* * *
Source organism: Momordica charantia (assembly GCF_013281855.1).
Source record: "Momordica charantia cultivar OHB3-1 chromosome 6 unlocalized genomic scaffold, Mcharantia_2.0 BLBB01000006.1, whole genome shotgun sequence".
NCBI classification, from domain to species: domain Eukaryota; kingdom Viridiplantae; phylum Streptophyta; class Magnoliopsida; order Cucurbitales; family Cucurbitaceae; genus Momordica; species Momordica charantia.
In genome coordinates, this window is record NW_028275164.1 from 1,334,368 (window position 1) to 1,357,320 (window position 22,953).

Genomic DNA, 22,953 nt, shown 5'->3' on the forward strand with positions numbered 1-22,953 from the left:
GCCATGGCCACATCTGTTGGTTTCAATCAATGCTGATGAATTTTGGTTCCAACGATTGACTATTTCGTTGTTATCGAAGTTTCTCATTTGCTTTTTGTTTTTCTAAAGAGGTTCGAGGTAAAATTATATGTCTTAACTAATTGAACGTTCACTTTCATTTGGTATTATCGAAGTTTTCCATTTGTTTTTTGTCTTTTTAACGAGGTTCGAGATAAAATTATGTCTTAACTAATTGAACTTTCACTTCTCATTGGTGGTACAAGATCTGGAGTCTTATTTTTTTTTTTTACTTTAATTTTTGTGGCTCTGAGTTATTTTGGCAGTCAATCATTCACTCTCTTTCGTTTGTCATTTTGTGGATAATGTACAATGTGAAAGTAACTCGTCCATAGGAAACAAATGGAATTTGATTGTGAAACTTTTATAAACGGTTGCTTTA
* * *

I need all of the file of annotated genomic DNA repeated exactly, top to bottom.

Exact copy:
Source organism: Momordica charantia (assembly GCF_013281855.1).
Source record: "Momordica charantia cultivar OHB3-1 chromosome 6 unlocalized genomic scaffold, Mcharantia_2.0 BLBB01000006.1, whole genome shotgun sequence".
NCBI classification, from domain to species: domain Eukaryota; kingdom Viridiplantae; phylum Streptophyta; class Magnoliopsida; order Cucurbitales; family Cucurbitaceae; genus Momordica; species Momordica charantia.
In genome coordinates, this window is record NW_028275164.1 from 1,334,368 (window position 1) to 1,357,320 (window position 22,953).

Genomic DNA, 22,953 nt, shown 5'->3' on the forward strand with positions numbered 1-22,953 from the left:
GCCATGGCCACATCTGTTGGTTTCAATCAATGCTGATGAATTTTGGTTCCAACGATTGACTATTTCGTTGTTATCGAAGTTTCTCATTTGCTTTTTGTTTTTCTAAAGAGGTTCGAGGTAAAATTATATGTCTTAACTAATTGAACGTTCACTTTCATTTGGTATTATCGAAGTTTTCCATTTGTTTTTTGTCTTTTTAACGAGGTTCGAGATAAAATTATGTCTTAACTAATTGAACTTTCACTTCTCATTGGTGGTACAAGATCTGGAGTCTTATTTTTTTTTTTTACTTTAATTTTTGTGGCTCTGAGTTATTTTGGCAGTCAATCATTCACTCTCTTTCGTTTGTCATTTTGTGGATAATGTACAATGTGAAAGTAACTCGTCCATAGGAAACAAATGGAATTTGATTGTGAAACTTTTATAAACGGTTGCTTTA